Preferably, X is hydrogen or halogen. Most preferably, X is hydrogen or chlorine.

Specific couplers within the scope of the present invention have the following structures: ##STR10##

The stabilizers that have the formula (I) above are known to act as stabilizers for certain magenta dyes when used in combination with additional stabilizers of a certain specific type, but they have not been shown to be useful in combination with dialkoxybenzene stabilizers. They are more particularly described as compounds of formula (I) wherein:

R3 is an alkyl, alkenyl, or aryl group;

R4 is a substituent, and if m is greater than 1, two or more R4 groups may join to form a carbocyclic or heterocyclic ring, which may in turn be substituted;

m is an integer of 0 to 5, preferably 1 or 2.

Preferred stabilizers of formula(I) are those wherein:

R3 is an alkyl, alkenyl, or aryl group which together with substituents contains 1 to 30 carbon atoms; most preferably, R3 is an alkyl group of 2 to 30 carbon atoms;

R4 is an alkyl or alkoxy group which together with substituents contains 1 to 30 carbon atoms; and

m is 1.

Particularly useful are stabilizers of formula I in which R4 is an alkoxy group substituted at the alpha position by an alkoxycarbonyl group.

Representative examples of the stabilizers of formula I are: ##STR11##

The stabilizers of Formula I can be readily synthesized by conventional means from commercially available starting materials.

The stabilizers of Formula I may contain two or more aryl groups represented by Formula I, in which case the said aryl groups may be joined by a covalent bond, a divalent linking group, a fused ring system, or a Spiro ring system.

The compounds that have the formula S above are believe to stabilize by acting as singlet oxygen quenchers. They are more particularly described as compounds of formula S wherein:

R5 is an alkyl or alkenyl group of 1 to 30 carbon atoms;

R6 is a substituent;

n is an integer of 0 to 4; and

two or more R6 groups may join to form a carbocyclic or heterocyclic ring.

Preferred stabilizers of formula S are those wherein:

R5 is an alkyl or alkenyl group of 1 to 30 carbon atoms;

R6 is a hydrogen atom or an alkyl or alkenyl group of 1 to 30 carbon atoms; and

n is an integer of 0 to 2.

The stabilizers of Formula S may contain two or more aryl groups represented by Formula S, in which case the said aryl groups may be joined by a covalent bond, a divalent linking group, a fused ring system, or a spiro ring system. ##STR12##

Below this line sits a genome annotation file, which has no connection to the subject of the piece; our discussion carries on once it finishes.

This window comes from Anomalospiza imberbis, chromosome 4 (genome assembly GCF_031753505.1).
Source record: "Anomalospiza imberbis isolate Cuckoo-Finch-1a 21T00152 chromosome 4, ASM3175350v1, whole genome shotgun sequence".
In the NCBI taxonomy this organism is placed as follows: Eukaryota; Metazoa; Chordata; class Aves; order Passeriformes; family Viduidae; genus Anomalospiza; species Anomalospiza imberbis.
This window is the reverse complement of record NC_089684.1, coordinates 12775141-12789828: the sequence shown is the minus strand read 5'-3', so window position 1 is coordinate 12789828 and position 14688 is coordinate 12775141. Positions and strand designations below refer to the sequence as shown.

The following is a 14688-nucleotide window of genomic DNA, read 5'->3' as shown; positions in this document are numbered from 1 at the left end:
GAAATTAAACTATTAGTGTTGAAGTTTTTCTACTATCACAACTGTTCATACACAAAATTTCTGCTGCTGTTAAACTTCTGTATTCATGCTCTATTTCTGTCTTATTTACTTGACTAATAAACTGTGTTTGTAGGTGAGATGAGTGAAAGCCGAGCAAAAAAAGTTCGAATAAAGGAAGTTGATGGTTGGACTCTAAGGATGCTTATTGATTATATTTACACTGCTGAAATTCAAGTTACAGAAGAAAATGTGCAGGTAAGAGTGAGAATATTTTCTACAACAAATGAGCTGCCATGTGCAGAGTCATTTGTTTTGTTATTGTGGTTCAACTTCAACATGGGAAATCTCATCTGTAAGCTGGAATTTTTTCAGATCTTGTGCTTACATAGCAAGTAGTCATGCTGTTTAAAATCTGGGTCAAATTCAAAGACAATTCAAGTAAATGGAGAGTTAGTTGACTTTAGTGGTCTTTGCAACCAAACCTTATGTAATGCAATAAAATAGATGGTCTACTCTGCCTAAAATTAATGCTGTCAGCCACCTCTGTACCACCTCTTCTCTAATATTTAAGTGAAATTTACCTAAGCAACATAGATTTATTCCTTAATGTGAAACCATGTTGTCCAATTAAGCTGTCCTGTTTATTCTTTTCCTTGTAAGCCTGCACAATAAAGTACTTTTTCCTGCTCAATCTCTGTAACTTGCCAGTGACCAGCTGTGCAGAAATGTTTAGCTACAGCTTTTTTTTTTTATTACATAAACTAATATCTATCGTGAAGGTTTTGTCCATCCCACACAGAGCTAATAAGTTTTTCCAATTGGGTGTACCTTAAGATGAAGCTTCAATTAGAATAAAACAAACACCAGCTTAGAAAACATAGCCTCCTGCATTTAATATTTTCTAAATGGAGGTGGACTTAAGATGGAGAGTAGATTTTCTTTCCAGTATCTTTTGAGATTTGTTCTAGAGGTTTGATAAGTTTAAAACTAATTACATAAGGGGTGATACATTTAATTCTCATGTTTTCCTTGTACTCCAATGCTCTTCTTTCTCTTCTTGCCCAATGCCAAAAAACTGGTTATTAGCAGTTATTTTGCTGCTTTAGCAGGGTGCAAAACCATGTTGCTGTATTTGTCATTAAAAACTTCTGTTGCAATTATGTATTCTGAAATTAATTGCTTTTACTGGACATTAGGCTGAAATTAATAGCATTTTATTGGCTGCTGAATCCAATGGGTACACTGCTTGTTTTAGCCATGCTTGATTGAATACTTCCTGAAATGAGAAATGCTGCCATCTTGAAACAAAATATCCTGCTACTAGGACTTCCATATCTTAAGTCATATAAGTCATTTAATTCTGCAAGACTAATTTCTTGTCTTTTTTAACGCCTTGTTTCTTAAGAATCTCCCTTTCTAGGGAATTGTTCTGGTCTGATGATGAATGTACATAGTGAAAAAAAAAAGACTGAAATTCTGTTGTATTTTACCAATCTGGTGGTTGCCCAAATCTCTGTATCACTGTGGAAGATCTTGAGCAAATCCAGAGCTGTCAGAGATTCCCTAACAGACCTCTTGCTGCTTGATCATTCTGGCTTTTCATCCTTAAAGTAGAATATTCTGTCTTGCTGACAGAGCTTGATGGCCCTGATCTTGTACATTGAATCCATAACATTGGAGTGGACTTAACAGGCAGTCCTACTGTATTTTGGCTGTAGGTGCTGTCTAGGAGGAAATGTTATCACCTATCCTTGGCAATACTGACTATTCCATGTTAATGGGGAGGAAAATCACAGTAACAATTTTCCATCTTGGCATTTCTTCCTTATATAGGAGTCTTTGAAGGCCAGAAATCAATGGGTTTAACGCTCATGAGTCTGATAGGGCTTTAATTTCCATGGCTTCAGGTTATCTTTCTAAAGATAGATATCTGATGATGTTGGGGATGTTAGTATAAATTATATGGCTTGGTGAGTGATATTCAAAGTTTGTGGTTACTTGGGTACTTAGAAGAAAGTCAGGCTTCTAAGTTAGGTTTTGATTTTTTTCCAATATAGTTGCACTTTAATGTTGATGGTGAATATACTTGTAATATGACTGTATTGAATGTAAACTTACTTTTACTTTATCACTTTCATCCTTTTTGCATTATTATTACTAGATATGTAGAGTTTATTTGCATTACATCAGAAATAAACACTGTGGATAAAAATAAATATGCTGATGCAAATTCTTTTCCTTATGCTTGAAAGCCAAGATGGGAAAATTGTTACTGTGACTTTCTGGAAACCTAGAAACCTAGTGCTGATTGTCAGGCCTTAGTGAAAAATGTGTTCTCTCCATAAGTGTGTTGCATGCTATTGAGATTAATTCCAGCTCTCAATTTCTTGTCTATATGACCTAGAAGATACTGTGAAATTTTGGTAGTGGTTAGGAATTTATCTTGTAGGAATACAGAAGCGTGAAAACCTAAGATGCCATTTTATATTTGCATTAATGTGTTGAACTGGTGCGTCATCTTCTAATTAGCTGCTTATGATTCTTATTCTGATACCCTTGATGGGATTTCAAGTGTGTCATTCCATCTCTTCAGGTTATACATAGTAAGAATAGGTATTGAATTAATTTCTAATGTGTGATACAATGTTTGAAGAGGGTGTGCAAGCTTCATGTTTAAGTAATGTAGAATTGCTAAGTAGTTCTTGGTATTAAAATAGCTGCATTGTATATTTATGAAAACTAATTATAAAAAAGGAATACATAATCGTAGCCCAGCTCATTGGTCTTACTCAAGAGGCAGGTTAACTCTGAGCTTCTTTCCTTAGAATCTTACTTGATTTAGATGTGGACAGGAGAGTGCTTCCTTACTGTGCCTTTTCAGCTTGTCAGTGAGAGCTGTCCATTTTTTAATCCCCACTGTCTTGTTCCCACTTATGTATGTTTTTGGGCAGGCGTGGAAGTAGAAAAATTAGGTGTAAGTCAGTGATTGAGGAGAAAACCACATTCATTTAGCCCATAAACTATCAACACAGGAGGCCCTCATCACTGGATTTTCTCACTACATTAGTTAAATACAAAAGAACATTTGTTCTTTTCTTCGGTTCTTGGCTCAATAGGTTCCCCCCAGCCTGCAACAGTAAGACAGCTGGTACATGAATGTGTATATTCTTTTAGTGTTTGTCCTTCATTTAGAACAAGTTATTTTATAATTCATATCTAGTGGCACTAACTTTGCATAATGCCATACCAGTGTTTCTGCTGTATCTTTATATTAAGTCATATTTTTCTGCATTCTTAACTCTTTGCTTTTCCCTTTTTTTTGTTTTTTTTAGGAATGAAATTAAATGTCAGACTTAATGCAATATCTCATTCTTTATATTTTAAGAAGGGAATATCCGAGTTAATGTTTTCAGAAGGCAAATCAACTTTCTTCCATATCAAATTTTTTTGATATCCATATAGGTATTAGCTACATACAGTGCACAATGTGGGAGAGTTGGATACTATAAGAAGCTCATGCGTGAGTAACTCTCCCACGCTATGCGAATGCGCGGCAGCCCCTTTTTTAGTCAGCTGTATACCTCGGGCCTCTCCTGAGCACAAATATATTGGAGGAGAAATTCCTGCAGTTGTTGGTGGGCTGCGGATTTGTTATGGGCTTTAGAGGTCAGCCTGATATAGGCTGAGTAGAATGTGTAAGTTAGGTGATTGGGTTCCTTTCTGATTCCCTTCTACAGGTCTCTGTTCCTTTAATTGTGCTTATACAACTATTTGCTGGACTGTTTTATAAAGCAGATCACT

The stabilizers that have the Formula R, above, are believed to stabilize the dye image by scavenging free radicals. In this formula, the group represented by A is a straight, branched or cyclic alkylene group, the linear portion of which has 1 to 10 carbon atoms, which can be substituted with one or more aryl, cyano, halogen, heterocyclyl, cycloalkyl, alkoxy, hydroxy, and aryloxy groups. The alkylene group can form a cycloalkyl ring, such as ##STR13##

Preferred compounds represented by Formula R, are those in which:

each R1 independently is hydrogen, alkyl or cycloalkyl of 1 to 8 carbon atoms;

each R2 is independently halogen, hydroxy, alkyl or alkoxy of 1 to 8 carbon atoms;

each m is an integer of 0 to 2; and

A is an alkylene group of 1 to 6 carbon atoms in its linear structure.

Representative examples of stabilizer compounds which satisfy Formula R are: ##STR14##

Typically, the couplers and the stabilizers with which they are associated are dispersed in the same layer of the photographic element in a high boiling organic compound known in the art as a coupler solvent. Representative coupler solvents include phthalic acid alkyl esters such as dibutyl phthalate, dioctyl phthalate, and diundecyl phthalate; phosphoric acid esters such as tricresyl phosphate, diphenyl phosphate, tris-2-ethylhexyl phosphate, and tris-3,5,5-trimethylhexyl phosphate; citric acid esters such as tributyl citrate and tributyl acetylcitrate; benzoic acid esters such as octyl benzoate;, aliphatic amides such as N,N-diethyl lauramide and N,N-dibutyl lauramide; dibasic aliphatic acid esters such as dibutyl sebacate; aliphatic alcohols such as oleyl alcohol; and alkyl phenols such as 2,4-di-t-butyl phenol. Especially preferred coupler solvents are the phthalate esters, which can be used alone or in combination with one another or with other coupler solvents. Selection of the correct coupler solvent has been found to have an influence both on the hue of the dye formed on coupling as well as on its stability.

Throughout this application a reference to any type of chemical "group" includes both the unsubstituted and substituted forms of the group described. Generally, unless otherwise specifically stated, substituent groups usable on molecules herein include any groups, whether substituted or unsubstituted, which do not destroy properties necessary for the photographic utility. It will also be understood throughout this application that reference to a compound of a particular general formula includes those compounds of other more specific formula which specific formula falls within the general formula definition. Examples of substituents on any of the mentioned groups can include known substituents, such as: halogen, for example, chloro, fluoro, bromo, iodo; alkoxy, particularly those with 1 to 6 carbon atoms (for example, methoxy, ethoxy); substituted or unsubstituted alkyl, particularly lower alkyl (for example, methyl, trifluoromethyl); alkenyl or thioalkyl (for example, methylthio or ethylthio), particularly either of those with 1 to 6 carbon atoms; substituted and unsubstituted aryl, particularly those having from 6 to 20 carbon atoms (for example, phenyl); and substituted or unsubstituted heteroaryl, particularly those having a 5 or 6-membered ring containing 1 to 3 heteroatoms selected from N, O, or S (for example, pyridyl, thienyl, furyl, pyrrolyl); and others known in the art. Alkyl substituents may specifically include "lower alkyl", that is having from 1 to 6 carbon atoms, for example, methyl, ethyl, and the like. Further, with regard to any alkyl group, alkylene group or alkenyl group, it will be understood that these can be branched or unbranched and include ring structures.